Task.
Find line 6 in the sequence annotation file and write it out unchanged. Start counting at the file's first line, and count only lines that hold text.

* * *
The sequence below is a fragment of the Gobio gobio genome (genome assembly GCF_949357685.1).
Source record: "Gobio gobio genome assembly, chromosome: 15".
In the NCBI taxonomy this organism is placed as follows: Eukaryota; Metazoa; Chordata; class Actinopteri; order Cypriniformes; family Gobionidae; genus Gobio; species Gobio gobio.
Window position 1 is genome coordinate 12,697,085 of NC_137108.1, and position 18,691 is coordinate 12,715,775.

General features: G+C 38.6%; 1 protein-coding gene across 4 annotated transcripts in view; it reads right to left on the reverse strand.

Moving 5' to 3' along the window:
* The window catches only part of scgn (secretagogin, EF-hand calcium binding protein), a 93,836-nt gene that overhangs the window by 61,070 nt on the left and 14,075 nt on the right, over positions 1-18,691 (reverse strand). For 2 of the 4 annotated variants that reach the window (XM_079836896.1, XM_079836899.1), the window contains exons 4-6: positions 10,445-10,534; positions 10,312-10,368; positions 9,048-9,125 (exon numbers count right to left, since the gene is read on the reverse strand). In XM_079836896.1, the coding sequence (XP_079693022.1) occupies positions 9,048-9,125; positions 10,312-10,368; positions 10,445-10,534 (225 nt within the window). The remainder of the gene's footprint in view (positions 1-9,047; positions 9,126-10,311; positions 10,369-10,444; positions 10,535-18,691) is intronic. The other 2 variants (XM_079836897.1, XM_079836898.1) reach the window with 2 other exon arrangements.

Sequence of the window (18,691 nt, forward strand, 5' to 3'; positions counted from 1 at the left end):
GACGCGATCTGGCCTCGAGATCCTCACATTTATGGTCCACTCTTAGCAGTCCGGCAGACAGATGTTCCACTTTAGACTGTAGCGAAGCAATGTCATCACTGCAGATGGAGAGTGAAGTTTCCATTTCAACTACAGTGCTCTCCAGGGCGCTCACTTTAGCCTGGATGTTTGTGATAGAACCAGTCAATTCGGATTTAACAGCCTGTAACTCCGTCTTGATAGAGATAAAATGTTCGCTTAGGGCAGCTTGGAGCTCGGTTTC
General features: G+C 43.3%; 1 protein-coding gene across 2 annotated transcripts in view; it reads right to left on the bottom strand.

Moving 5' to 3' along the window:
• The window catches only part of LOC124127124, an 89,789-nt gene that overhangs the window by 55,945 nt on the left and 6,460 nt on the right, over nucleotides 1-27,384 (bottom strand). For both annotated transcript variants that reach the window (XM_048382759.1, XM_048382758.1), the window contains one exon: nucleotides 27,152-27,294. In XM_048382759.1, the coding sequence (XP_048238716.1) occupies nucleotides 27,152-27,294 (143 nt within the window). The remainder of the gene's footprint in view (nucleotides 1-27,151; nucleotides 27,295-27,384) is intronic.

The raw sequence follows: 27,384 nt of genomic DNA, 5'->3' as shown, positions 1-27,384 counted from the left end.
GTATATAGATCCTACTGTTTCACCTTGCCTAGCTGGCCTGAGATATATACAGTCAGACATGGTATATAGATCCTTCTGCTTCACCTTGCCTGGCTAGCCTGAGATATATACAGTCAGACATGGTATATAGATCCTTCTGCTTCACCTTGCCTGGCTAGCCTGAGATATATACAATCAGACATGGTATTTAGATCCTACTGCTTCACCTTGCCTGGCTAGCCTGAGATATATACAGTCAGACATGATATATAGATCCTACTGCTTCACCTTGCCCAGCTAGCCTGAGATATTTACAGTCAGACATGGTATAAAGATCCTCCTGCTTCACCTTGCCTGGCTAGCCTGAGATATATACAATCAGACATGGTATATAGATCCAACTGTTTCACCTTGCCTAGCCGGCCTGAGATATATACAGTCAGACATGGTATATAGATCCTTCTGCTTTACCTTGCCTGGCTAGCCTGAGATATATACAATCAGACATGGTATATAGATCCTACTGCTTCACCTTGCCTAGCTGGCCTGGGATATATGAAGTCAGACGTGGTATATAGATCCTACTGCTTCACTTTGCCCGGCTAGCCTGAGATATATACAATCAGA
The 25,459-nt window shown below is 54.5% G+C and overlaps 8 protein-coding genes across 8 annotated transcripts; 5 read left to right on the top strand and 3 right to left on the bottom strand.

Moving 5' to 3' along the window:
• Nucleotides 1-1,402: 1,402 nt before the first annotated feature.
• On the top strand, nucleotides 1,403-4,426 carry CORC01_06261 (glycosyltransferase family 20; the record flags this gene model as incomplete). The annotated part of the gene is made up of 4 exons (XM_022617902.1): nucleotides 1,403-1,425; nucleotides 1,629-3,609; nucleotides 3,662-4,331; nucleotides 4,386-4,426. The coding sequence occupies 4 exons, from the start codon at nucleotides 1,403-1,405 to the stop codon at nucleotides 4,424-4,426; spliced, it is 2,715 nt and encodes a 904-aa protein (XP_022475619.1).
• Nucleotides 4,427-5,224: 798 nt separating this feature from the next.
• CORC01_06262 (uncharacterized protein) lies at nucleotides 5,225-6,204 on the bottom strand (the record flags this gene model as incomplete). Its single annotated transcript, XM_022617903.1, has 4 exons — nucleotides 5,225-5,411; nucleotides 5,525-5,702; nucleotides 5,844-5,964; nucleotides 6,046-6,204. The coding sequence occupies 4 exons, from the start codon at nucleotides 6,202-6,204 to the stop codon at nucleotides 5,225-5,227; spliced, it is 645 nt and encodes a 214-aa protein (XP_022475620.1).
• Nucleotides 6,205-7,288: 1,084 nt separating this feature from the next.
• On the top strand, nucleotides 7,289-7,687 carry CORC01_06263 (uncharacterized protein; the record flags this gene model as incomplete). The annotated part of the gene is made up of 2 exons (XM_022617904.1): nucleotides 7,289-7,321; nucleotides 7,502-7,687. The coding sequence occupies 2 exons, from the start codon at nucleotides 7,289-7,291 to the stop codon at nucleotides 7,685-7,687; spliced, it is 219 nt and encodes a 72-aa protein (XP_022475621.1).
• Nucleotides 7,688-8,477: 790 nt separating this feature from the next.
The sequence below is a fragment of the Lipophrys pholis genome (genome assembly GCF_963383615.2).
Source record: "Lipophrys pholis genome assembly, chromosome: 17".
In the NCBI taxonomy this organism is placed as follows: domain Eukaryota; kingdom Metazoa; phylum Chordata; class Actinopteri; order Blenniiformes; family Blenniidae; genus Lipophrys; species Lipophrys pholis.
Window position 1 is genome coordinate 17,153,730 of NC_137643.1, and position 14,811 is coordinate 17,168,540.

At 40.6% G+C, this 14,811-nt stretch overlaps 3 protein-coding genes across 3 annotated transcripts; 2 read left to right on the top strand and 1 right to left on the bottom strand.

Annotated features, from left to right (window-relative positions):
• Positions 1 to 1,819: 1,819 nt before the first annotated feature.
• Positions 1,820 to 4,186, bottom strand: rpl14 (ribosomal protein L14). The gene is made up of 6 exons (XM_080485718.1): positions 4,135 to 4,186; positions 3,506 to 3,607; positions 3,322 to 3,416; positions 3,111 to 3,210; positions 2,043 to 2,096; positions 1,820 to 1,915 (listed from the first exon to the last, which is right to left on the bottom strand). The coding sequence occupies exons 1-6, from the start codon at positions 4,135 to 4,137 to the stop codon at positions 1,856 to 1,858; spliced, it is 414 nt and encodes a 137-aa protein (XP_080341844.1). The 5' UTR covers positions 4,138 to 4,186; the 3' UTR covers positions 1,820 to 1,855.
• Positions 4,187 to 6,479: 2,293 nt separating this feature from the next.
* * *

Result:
Moving 5' to 3' along the window: